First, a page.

Yahoo (YHOO) stock fell sharply after it announced earnings on Wednesday, but the stock is only 2.5% below where it was.
What made it so resilient?
Earnings surge while revenues sag was the headline, and it's a good description of the problem.
Despite a lot of chopping-and-changing, from the top of the pyramid to the bottom, Yahoo CEO Marissa Mayer has yet to create organic growth within the company's operations. The gain in the stock is really from its continued investments in Alibaba and Yahoo Japan (YAHOF.PK). While the company sold off part of its holdings, it retained a stake, and that stake keeps looking better and better.
Worse, revenue from display ads was down 11% against the same period in 2012. Earnings rose 36% entirely on the back of the foreign assets - they are indeed making more money as an investment house, as one banker put it.
Yahoo said it earned $390 million, 35 cents a share, on revenue of $1.14 billion for the quarter.
Yet I am now going to tell you that, if you want to make money, you double down on this stock as soon as you can.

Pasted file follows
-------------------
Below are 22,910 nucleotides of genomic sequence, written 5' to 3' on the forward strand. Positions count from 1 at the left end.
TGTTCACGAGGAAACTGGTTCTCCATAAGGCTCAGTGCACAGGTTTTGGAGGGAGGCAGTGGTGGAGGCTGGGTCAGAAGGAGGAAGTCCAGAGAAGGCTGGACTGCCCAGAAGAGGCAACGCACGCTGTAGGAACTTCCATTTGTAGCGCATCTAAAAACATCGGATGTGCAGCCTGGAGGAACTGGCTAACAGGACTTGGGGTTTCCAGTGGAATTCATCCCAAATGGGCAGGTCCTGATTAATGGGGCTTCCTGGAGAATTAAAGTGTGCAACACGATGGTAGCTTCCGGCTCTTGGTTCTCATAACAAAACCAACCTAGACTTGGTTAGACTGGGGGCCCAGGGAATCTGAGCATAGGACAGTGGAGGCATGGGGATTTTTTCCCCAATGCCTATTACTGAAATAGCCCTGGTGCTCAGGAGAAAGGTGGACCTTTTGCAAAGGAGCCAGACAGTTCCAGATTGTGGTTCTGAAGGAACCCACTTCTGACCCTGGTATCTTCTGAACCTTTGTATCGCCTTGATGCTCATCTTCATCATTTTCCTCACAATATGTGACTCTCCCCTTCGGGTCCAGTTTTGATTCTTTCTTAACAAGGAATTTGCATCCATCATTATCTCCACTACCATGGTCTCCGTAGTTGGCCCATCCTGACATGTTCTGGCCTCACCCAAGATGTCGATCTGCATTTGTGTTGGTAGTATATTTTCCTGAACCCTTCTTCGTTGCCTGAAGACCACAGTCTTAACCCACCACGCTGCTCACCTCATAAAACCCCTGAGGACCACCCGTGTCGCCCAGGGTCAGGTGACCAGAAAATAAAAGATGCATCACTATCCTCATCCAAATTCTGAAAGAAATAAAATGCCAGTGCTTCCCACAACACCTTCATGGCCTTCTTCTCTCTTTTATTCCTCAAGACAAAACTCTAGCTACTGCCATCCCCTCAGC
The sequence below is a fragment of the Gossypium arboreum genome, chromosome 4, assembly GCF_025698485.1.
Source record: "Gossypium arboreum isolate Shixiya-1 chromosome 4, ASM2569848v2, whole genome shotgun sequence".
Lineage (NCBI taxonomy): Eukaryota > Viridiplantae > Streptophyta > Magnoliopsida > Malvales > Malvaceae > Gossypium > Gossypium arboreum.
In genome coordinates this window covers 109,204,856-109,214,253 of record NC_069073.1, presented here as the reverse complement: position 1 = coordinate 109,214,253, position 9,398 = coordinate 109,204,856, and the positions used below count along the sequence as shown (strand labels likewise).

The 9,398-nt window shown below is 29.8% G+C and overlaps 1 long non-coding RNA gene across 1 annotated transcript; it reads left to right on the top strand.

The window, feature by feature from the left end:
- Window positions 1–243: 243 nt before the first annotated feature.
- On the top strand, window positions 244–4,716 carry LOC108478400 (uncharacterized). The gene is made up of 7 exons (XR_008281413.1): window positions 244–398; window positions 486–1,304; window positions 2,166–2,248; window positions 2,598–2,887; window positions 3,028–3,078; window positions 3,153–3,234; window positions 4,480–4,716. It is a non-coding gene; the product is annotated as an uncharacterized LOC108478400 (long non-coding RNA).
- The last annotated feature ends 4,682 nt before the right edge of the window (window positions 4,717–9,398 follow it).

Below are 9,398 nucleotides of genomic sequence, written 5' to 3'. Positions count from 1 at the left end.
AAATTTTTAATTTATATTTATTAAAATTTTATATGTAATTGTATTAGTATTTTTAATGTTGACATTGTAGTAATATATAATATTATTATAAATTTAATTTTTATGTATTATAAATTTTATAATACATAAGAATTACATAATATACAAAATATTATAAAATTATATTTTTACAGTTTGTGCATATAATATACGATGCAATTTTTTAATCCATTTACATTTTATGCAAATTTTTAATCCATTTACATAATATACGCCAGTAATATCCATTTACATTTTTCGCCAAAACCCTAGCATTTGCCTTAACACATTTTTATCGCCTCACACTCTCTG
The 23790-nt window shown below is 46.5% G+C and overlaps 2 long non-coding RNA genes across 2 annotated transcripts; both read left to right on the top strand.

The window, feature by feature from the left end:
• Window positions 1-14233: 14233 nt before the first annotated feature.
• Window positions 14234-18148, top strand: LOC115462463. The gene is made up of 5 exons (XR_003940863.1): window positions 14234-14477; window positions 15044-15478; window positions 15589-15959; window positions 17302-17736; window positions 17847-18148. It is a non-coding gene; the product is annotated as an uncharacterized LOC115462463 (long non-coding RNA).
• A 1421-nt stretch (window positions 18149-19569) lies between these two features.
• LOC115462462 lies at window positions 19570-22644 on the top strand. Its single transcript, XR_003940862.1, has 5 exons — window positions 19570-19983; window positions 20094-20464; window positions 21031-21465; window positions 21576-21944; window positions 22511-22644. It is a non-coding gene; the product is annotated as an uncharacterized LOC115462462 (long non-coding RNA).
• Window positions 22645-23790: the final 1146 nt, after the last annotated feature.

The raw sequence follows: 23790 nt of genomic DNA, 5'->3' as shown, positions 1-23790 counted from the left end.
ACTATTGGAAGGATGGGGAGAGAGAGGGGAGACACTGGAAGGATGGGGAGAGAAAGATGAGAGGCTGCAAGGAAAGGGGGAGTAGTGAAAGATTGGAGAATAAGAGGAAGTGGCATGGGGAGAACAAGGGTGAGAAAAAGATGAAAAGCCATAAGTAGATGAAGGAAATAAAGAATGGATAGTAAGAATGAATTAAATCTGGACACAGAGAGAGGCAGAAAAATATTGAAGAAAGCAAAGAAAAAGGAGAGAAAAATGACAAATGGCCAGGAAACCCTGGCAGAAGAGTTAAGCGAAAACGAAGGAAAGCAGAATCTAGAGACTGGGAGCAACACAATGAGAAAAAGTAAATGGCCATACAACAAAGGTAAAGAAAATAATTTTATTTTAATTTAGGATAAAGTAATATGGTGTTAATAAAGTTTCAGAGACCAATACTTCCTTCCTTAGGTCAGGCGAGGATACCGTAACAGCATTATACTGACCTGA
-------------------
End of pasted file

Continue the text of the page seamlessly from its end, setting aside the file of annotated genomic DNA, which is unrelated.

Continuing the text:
What Mayer is doing is similar to what Oakland Raider General Manager Reggie McKenzie is trying to do, turn around a failing organization. The Raiders had no organized scouting, lousy facilities and were well over the salary cap when McKenzie took over, as noted in a recent Sports Illustrated story, but there is still a lot of money to be made in football, and you have to take some steps back to move forward.
That's what Mayer has been doing. She has refocused the company on technology, is buying assets and people as fast as possible, and is looking to dump deadwood. Her skill with a balance sheet is illustrated by the numbers, with more than 30% of revenue falling to the bottom line.
Mayer showed the value of her acquisition of Summly by running her own earnings script through it creating a 144 word summary.
It's important to note where Yahoo's U.S. assets are. Many of its assets are in content - news, finance, weather, sports - and increasing revenue from those assets is paramount. Hadoop, the "big data" program that drives a lot of today's cloud development, was first written at Yahoo, and the company's own data centers are competitive, from a technical standpoint.
There are opportunities here, in other words, technical opportunities Yahoo was ignoring for years as it increasingly became a content company. Mayer has made the right moves to capitalize on those strengths, to create value from those assets.
But the Oakland Raiders aren't going to win the 2014 Super Bowl. Yahoo is not going to become a growth company again this year, or next year. But both are making the right moves to become contenders with time.